Beth Pellett Levine, a spokeswoman for Sen. Charles Grassley, the senior Republican for the Senate Finance Committee, says he “has insisted that the biodiesel tax credit be a part of any discussions” on a jobs bill with the panel’s chairman, Montana Democrat Max Baucus. The $1-a-gallon tax credit for biodiesel “remains a top priority for Senator Grassley to extend the credit at the first available opportunity,” she added. Soybean growers are looking to Grassley to ensure that the biodiesel credit is part of any jobs bill to come out of the senate, according to John Gordley, a lobbyist for the American Soybean Association.

Renewal of the federal biodiesel tax incentive is seen as the last element to put the biodiesel industry back on track. The other two elements were the EPA’s decisions to consider biodiesel low enough in carbon footprint and mandate this year of 1.15 billion gallons of the green fuel.

Iowa Closer to Biodiesel Mandate

A 5 percent biodiesel mandate in Iowa is a bit closer to a reality.

This story from the Des Moines Register says the bill that would require all biodiesel sold in the Iowa contain at least 5 percent biodiesel passed a state legislative subcommittee … but not without some fiesty debate:

“The hog producers in this state are being ravaged right now, but we’re not in here mandating eating bacon,” [Republican Erik Helland of Grimes] said.

Helland said later that “I have nothing against biodiesel, but I just don’t like mandates.”

[Rep. Sharon Steckman (Dem., Mason City), chair of the committee,] said “we’re sending our young people over to the Middle East to get killed for oil when we could be making some of our own right here.”

Biodiesel has lagged behind ethanol in usage because unlike ethanol, it has never had a federal mandate. Truckers and gasoline retailers also have opposed the mandate.

The B5 bill passed the Iowa State Senate last year but didn’t advance in the House. Let’s hope for the best this year.

DF Cast: Ethanol, Biodiesel Industries Welcome RFS-2

It’s been a long time in the making, but the Environmental Protection Agency has finally released the new Renewable Fuels Standard … better known as RFS-2.

The standard requires that biofuels will have to reduce greenhouse gas emissions compared to the gasoline and diesel fuels they displace and grow in production from last year’s 11.1 billion gallons to 36 billion by 2022, with 21 billion gallons to come from advanced biofuels. It’s expected to replace more than 328 million barrels of non-renewable petroleum a year and reduce greenhouse gas emissions more than 138 million metric tons annually when fully implemented.

While admitting it might not be perfect, RFS-2 is being welcomed by representatives of the ethanol and biodiesel industries.

In this edition of the Domestic Fuel Cast, we’ll here from EPA Administrator Lisa Jackson, Secretary of Agriculture Tom Vilsack, as well as Tom Buis with Growth Energy, the Renewable Fuels Association‘s Matt Hartwig, and the National Biodiesel Board‘s Michael Frohlich.

They all have interesting takes on what the new standard will bring in the short and long terms, and you can here what they have to say here: [audio:http://www.zimmcomm.biz/domesticfuel/DFCast-2-04-10.mp3]

Ethanol Report on RFS2 Rules

Ethanol Report PodcastIndustry reaction to the Environmental Protection Agency announcement today of much-delayed rules for the second phase of the Renewable Fuel Standard has come quickly and is mostly positive.

In this edition of “The Ethanol Report” podcast, Matt Hartwig with the Renewable Fuels Association talks about their reaction and what the rule means for the industry.

You can subscribe to this twice monthly podcast by following this link.

Listen to or download the podcast here:

E. coli to Help Brew Biodiesel

A group of federal researchers has figured out how to better extract biodiesel from biomass using a microbe that most of us try to avoid in our food.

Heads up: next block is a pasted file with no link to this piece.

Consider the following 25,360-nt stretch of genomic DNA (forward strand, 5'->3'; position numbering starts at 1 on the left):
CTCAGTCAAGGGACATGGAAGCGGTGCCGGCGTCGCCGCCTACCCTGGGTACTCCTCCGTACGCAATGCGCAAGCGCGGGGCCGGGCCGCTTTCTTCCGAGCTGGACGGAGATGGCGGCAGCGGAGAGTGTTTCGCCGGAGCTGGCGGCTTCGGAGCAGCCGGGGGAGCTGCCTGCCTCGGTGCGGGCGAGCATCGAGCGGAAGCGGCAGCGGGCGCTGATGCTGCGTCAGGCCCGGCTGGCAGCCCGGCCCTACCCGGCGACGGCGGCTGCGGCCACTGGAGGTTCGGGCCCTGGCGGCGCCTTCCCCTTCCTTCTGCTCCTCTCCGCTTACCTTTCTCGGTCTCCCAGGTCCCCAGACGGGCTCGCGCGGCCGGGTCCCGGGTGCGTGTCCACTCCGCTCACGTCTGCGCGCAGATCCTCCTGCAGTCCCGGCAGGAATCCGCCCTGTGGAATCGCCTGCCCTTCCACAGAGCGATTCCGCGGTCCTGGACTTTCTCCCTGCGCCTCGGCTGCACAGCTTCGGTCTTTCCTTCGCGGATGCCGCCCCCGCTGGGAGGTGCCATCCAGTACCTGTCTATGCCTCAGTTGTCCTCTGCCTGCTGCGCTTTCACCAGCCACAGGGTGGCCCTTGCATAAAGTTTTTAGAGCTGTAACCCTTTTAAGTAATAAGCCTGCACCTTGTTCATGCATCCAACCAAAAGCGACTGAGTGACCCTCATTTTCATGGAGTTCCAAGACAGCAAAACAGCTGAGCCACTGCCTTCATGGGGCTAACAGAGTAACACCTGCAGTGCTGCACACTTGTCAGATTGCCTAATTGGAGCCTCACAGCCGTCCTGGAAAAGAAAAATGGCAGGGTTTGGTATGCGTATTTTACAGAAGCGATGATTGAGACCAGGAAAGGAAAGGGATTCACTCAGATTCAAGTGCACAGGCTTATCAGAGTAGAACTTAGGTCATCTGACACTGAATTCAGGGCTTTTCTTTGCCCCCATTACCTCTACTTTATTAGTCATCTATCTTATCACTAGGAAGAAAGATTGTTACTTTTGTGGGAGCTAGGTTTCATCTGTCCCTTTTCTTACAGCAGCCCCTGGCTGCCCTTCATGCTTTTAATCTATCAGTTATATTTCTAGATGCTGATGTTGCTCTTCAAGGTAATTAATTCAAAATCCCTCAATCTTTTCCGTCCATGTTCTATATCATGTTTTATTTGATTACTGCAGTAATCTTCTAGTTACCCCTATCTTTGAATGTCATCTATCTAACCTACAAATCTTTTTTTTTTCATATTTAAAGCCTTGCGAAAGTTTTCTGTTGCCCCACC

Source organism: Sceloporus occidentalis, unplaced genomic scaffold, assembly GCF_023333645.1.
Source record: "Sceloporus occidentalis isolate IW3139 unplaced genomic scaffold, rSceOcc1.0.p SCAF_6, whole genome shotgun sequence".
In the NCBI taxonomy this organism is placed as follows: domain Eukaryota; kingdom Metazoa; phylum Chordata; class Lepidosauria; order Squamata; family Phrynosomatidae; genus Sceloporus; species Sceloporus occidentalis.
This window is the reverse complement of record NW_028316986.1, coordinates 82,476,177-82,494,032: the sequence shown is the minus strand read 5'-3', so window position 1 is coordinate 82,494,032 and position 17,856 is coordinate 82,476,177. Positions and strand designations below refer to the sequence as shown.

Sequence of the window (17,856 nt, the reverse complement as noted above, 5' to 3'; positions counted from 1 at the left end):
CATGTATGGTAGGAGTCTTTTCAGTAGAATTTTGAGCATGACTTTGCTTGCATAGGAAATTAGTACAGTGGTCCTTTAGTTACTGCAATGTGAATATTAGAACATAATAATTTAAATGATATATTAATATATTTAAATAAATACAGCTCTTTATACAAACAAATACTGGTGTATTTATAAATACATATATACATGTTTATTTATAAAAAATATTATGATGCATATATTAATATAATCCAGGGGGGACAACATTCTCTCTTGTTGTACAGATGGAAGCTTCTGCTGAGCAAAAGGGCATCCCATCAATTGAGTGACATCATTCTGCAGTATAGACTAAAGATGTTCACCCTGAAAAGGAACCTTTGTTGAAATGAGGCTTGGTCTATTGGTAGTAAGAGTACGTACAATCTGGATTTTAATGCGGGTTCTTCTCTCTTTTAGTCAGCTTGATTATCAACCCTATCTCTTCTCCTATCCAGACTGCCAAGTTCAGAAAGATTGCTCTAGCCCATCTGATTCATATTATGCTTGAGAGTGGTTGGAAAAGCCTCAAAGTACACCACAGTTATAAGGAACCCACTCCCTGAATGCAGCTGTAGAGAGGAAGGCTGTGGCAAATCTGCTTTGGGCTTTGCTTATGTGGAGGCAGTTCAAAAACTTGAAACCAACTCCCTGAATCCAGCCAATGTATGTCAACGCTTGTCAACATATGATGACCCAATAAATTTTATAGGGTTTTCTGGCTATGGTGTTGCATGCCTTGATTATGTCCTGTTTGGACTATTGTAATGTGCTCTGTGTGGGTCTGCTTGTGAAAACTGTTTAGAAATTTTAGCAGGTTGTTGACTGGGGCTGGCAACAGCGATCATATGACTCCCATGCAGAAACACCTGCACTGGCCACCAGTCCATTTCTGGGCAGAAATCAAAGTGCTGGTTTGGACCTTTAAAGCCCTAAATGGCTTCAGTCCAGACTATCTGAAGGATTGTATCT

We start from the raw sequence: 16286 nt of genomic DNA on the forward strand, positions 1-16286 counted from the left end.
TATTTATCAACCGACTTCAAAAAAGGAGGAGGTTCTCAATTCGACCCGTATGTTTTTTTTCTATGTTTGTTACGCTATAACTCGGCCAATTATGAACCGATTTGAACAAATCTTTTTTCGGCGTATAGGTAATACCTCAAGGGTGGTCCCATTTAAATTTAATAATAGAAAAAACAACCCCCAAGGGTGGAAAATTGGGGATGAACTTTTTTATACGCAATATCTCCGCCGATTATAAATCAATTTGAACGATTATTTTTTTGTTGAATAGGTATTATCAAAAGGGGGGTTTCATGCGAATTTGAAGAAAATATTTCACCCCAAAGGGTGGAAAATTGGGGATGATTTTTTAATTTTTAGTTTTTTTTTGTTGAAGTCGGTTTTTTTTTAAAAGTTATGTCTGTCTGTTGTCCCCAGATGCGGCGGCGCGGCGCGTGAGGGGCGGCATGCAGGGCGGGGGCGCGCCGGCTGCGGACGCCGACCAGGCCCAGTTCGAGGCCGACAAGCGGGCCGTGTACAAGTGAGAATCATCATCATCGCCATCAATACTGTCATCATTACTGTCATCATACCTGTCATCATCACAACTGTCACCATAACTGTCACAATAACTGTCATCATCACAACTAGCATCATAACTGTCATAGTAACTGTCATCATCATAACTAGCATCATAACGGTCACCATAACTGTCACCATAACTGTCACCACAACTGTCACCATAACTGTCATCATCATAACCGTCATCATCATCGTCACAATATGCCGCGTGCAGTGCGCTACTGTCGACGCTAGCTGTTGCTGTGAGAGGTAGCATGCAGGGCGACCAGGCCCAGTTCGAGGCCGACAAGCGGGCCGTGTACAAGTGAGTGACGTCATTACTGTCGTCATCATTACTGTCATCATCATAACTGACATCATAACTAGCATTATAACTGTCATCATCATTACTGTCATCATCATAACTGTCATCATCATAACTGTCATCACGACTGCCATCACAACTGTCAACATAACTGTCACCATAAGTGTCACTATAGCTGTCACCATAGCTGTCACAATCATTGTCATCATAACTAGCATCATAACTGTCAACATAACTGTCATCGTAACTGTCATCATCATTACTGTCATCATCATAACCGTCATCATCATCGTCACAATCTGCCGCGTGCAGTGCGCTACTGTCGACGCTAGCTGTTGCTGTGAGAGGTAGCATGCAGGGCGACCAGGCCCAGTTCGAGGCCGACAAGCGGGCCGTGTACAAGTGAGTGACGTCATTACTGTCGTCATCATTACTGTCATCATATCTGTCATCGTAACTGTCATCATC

The U.S. Department of Energy’s Joint BioEnergy Institute (JBEI) has announced that researchers have engineered a strain of E. coli bacteria that can extract an advanced biodiesel directly from biomass:

“The fact that our microbes can produce a diesel fuel directly from biomass with no additional chemical modifications is exciting and important,” says Jay Keasling, the Chief Executive Officer for JBEI, and a leading scientific authority on synthetic biology. “Given that the costs of recovering biodiesel are nowhere near the costs required to distill ethanol, we believe our results can significantly contribute to the ultimate goal of producing scalable and cost effective advanced biofuels and renewable chemicals.”

E. coli is a well-studied microorganism whose natural ability to synthesize fatty acids and exceptional amenability to genetic manipulation make it an ideal target for biofuels research. The combination of E. coli with new biochemical reactions realized through synthetic biology, enabled Keasling, [Eric Steen, a member of the team from JBEI’s Fuels Synthesis Division] and their colleagues to produce structurally tailored fatty esters (biodiesel), alcohols and waxes directly from simple sugars.

“Biosynthesis of microbial fatty acids produces fatty acids bound to a carrier protein, the accumulation of which inhibits the making of additional fatty acids,” Steen says. “Normally E. coli doesn’t waste energy making excess fat, but by cleaving fatty acids from their carrier proteins, we’re able to unlock the natural regulation and make an abundance of fatty acids that can be converted into a number of valuable products. Further, we engineered our E. coli to no longer eat fatty acids or use them for energy.”

The researchers point out that using E. coli to convert biomass into biodiesel will eliminate a food source from the fuel chain.

Grassley Looks for Biodiesel Credit Renewal in Feb.

One of the biggest advocates for renewal of the $1-a-gallon federal biodiesel blender’s tax incentive looks for renewal of the credit sometime next month.

Agriculture.com reports that Iowa Senator Chuck Grassley has been working with the Chairman of the Senate Finance Committee, Max Baucus to get it restored very soon:

“It would be my hope that we would have this to the president by the week we take off for town meeting recesses — president’s holiday,” he told Agriculture.com on Tuesday.

Late last year the House of Representatives passed a bill extending several tax credits, including the $1-a-gallon biodiesel credit that helps make the soybean-based fuel competitive with diesel. But the Senate, unable to reach an agreement on the federal estate tax, failed to renew the biodiesel tax credit which expired at the end of 2009.

Grassley, of Iowa, is the top ranking Republican on the Finance Committee and seems to have a good working relationship with Baucus, a conservative Democrat from Montana.

Later, Grassley’s press aide, Beth Levine, said in an e-mail message that “Senator Grassley had a long discussion with Senator Baucus about tax extenders, and in particular about the necessity of extending the biodiesel tax credit.

Fellow Iowan Senator Tom Harkin, a Democrat, blames the delay on the Republicans. However, most Washington observers agree that the Senate was too busy debating the unpopular health care bill to get to the biodiesel tax credit. Harkin thinks it could get done by the end of February, but he’s not sure.